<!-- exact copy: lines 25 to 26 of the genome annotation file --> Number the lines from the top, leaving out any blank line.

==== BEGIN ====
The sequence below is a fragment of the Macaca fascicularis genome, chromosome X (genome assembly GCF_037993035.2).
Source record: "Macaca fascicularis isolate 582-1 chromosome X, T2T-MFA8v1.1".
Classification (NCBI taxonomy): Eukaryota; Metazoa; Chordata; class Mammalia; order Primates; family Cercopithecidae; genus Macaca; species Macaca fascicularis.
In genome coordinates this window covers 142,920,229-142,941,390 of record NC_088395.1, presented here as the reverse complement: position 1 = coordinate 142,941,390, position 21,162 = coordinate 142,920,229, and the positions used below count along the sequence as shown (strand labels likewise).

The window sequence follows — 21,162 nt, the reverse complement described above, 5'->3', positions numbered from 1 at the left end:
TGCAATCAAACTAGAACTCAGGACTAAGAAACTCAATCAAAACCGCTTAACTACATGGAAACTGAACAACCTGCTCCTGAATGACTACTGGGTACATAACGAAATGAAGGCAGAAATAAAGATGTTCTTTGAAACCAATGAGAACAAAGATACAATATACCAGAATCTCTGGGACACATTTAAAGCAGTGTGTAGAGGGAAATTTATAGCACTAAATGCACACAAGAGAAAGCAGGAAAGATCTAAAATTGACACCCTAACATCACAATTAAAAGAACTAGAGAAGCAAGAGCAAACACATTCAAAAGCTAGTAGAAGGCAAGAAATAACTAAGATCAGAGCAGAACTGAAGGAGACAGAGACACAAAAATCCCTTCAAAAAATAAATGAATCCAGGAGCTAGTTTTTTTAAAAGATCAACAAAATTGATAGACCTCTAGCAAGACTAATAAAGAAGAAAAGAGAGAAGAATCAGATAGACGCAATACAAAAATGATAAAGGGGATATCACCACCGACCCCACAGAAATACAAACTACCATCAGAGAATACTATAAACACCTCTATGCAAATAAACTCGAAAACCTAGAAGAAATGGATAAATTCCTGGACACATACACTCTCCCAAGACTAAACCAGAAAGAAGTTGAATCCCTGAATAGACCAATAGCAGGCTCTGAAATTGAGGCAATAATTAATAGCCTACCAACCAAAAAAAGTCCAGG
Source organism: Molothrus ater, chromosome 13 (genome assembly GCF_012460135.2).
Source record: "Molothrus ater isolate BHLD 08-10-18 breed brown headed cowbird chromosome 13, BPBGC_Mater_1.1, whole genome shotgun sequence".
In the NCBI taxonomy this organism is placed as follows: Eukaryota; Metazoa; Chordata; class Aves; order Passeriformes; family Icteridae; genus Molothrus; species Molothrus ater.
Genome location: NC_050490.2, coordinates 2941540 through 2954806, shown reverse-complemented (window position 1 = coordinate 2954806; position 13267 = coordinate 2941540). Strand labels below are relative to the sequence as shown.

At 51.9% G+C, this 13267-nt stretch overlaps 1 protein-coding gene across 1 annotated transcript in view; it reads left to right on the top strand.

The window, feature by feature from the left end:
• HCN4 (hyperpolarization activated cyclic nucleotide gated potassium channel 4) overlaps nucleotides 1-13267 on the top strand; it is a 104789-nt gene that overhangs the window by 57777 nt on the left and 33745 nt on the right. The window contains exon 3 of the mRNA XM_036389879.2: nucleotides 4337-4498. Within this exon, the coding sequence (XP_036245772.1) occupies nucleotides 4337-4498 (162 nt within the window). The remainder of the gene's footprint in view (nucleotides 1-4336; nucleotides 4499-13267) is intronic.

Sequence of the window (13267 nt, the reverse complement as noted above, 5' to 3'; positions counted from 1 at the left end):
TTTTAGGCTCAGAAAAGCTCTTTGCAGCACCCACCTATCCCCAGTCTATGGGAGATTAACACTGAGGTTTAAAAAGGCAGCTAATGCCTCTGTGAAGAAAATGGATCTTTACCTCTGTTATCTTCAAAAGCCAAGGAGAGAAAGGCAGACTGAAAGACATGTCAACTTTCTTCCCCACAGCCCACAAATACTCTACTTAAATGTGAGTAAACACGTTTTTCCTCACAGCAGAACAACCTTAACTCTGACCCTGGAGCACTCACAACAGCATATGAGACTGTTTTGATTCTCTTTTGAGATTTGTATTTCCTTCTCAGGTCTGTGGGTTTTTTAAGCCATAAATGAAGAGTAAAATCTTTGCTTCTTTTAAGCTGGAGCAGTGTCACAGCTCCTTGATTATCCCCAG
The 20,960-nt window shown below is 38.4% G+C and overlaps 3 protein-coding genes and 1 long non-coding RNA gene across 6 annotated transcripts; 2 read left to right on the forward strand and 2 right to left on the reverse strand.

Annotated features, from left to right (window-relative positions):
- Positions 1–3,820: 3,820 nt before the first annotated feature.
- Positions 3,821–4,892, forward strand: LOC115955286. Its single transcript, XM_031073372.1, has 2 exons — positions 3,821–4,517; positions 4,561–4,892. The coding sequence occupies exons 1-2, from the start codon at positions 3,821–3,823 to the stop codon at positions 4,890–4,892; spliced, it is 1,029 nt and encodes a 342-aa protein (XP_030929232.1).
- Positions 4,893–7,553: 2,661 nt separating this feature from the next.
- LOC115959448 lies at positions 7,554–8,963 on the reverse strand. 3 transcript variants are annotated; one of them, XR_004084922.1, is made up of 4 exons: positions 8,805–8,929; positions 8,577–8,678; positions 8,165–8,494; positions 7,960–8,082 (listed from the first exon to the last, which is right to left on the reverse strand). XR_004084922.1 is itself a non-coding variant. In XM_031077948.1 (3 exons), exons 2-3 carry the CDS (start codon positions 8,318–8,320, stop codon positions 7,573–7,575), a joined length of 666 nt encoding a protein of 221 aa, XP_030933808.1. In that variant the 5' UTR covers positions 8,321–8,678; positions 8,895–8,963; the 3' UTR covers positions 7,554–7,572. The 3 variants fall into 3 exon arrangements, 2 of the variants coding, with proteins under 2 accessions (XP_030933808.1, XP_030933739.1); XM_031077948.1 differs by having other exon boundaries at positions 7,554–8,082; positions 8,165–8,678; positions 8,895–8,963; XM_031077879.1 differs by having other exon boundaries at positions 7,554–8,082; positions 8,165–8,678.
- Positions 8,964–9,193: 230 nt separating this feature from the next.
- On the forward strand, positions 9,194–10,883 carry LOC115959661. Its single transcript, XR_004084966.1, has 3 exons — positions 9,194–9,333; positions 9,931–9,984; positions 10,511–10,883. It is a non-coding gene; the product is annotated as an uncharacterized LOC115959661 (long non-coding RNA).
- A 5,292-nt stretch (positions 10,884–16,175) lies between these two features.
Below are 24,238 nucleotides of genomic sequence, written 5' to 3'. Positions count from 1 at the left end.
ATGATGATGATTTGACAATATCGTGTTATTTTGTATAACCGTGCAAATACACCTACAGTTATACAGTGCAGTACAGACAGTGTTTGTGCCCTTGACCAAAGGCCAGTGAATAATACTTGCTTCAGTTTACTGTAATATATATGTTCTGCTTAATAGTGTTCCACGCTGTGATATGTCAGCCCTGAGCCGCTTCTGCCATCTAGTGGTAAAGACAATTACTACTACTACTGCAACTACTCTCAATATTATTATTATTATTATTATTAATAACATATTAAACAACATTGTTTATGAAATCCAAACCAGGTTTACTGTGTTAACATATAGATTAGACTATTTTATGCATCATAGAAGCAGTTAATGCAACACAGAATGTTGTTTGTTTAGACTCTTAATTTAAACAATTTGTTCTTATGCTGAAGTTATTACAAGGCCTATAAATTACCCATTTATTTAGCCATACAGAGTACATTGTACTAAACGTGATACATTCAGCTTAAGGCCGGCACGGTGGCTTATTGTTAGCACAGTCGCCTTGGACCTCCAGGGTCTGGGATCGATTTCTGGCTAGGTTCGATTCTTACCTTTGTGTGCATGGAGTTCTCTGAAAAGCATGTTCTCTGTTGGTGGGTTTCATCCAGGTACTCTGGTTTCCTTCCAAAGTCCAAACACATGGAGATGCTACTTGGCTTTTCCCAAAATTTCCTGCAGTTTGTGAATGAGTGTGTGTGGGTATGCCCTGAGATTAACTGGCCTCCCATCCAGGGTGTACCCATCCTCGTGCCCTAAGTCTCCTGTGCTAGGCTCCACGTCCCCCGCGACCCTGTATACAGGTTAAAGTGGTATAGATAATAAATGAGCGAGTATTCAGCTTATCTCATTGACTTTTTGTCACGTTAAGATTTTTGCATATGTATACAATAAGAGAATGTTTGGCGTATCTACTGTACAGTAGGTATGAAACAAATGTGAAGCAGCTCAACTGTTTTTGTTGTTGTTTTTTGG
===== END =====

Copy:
Below are 24,238 nucleotides of genomic sequence, written 5' to 3'. Positions count from 1 at the left end.
ATGATGATGATTTGACAATATCGTGTTATTTTGTATAACCGTGCAAATACACCTACAGTTATACAGTGCAGTACAGACAGTGTTTGTGCCCTTGACCAAAGGCCAGTGAATAATACTTGCTTCAGTTTACTGTAATATATATGTTCTGCTTAATAGTGTTCCACGCTGTGATATGTCAGCCCTGAGCCGCTTCTGCCATCTAGTGGTAAAGACAATTACTACTACTACTGCAACTACTCTCAATATTATTATTATTATTATTATTAATAACATATTAAACAACATTGTTTATGAAATCCAAACCAGGTTTACTGTGTTAACATATAGATTAGACTATTTTATGCATCATAGAAGCAGTTAATGCAACACAGAATGTTGTTTGTTTAGACTCTTAATTTAAACAATTTGTTCTTATGCTGAAGTTATTACAAGGCCTATAAATTACCCATTTATTTAGCCATACAGAGTACATTGTACTAAACGTGATACATTCAGCTTAAGGCCGGCACGGTGGCTTATTGTTAGCACAGTCGCCTTGGACCTCCAGGGTCTGGGATCGATTTCTGGCTAGGTTCGATTCTTACCTTTGTGTGCATGGAGTTCTCTGAAAAGCATGTTCTCTGTTGGTGGGTTTCATCCAGGTACTCTGGTTTCCTTCCAAAGTCCAAACACATGGAGATGCTACTTGGCTTTTCCCAAAATTTCCTGCAGTTTGTGAATGAGTGTGTGTGGGTATGCCCTGAGATTAACTGGCCTCCCATCCAGGGTGTACCCATCCTCGTGCCCTAAGTCTCCTGTGCTAGGCTCCACGTCCCCCGCGACCCTGTATACAGGTTAAAGTGGTATAGATAATAAATGAGCGAGTATTCAGCTTATCTCATTGACTTTTTGTCACGTTAAGATTTTTGCATATGTATACAATAAGAGAATGTTTGGCGTATCTACTGTACAGTAGGTATGAAACAAATGTGAAGCAGCTCAACTGTTTTTGTTGTTGTTTTTTGG